Home to me and my 4-year old daughter, Ryley (Who’s now 18 and goes to college out in California!)
To say, we got tired of the cafeteria food was an understatement. Next, I meet my wife Mandy while working at a boys home.
Without her support, I wouldn’t be where I am today. Luckily, after 2 years of coaching at the JUCO level, I received a call from Lipscomb University with an offer to become their volunteer pitching coach.
For the first time ever, I saw the light and realized the days of sneaking around and turning ‘on the water’ (after the water company shut it off for the 5th month in a row) were almost over. (After meeting Mandy, we actually rented a $175 a month apartment and got out of the dorm.)
But, then again, we were packing up and moving to Nashville with only $1250 in the bank account. In fact, I’d set up that camp with the help of some friends in order to even have the money to make it to Nashville.
The volunteer position is a necessary road for any coach wanting to reach the pinnacles of college baseball coaching ranks. It requires 75-100 hour work weeks for ZERO dollars. In case you didn’t know, it’s illegal to pay your volunteer coaches.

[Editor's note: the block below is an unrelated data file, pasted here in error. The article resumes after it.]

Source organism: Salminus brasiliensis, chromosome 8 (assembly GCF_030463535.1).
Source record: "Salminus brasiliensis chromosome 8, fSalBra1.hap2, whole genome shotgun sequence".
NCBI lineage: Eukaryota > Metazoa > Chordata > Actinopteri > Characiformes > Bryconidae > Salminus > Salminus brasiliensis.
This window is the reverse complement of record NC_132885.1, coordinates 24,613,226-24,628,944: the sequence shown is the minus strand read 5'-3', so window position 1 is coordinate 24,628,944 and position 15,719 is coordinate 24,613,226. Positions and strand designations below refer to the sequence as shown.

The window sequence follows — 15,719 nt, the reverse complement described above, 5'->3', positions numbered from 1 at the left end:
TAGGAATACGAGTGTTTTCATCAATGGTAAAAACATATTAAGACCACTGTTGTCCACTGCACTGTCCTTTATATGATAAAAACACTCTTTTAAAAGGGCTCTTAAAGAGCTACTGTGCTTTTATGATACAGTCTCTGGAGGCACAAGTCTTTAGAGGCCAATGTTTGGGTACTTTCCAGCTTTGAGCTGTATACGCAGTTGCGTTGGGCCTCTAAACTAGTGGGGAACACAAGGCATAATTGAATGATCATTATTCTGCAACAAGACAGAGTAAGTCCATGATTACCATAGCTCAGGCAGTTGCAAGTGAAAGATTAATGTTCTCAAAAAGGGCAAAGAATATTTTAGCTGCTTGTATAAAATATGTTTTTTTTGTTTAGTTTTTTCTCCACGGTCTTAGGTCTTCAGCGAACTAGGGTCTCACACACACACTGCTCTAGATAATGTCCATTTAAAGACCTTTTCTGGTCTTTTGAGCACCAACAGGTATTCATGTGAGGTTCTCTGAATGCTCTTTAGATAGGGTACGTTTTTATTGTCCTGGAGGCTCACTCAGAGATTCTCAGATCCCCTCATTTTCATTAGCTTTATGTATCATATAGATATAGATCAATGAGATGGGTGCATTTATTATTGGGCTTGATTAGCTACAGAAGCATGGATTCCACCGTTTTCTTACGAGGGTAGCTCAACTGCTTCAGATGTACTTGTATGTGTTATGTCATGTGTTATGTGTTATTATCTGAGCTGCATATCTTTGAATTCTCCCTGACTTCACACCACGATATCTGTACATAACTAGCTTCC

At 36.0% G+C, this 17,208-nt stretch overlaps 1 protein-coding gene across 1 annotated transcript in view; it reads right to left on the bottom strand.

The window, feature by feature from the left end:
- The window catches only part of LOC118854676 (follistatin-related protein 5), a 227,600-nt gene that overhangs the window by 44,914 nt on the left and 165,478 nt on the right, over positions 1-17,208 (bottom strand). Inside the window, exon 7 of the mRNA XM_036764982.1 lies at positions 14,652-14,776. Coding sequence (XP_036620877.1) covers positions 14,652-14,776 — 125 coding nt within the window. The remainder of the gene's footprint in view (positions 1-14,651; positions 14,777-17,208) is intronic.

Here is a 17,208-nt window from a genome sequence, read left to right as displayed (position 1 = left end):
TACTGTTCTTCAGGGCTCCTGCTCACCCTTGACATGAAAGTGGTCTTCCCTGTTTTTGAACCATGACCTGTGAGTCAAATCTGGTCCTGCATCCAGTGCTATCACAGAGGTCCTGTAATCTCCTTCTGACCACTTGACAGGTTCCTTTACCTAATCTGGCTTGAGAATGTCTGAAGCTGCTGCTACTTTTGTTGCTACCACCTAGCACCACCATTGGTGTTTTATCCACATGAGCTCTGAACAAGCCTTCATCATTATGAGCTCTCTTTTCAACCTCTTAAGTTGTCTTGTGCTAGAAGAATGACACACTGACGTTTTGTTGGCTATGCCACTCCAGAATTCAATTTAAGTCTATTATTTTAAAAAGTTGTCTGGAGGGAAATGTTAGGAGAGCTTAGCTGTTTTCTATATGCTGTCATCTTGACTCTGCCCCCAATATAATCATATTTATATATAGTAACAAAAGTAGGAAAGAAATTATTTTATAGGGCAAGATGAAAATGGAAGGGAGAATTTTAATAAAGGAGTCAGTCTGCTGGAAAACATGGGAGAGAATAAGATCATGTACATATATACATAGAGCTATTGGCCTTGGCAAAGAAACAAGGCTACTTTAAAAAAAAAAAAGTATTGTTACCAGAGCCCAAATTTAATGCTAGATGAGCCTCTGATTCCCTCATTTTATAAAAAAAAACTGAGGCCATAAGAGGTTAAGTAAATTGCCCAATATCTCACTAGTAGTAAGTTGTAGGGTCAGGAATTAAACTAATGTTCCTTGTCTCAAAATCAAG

So, here I am at 31 years old with a 6 year old daughter, a broken down Chevy Cavalier with 3 bald tires and one spare…We actually drove on the spare tire for 3 months and 1200 miles….
Maybe it’s a record, definitely a record in stupidity, but your kids lunch money comes before road safety.
However, I from the old school, and I’m a firm believer that nothing is handed to you…“If it’s to be, it’s up to me.” And there was nothing that was going to keep me from being one of the top pitching coaches in the game of college baseball.
Over the next 3 years, our pitching staffs at Lipscomb would rise to the top and we had several pitchers listed amongst the Top 25 in several categories.
Over a period of 4 years, 5 would be drafted including a first round pick in Rex Brothers. (From the 2008 NCAA Regional team, we actually have 3 players in MLB…these kids are the epitome of grinders and they’re what you pray your son will grow up to be.
1. Josh Smith – Oakland A’s starting pitcher
2. Rex Brothers – Atlanta Braves relief pitcher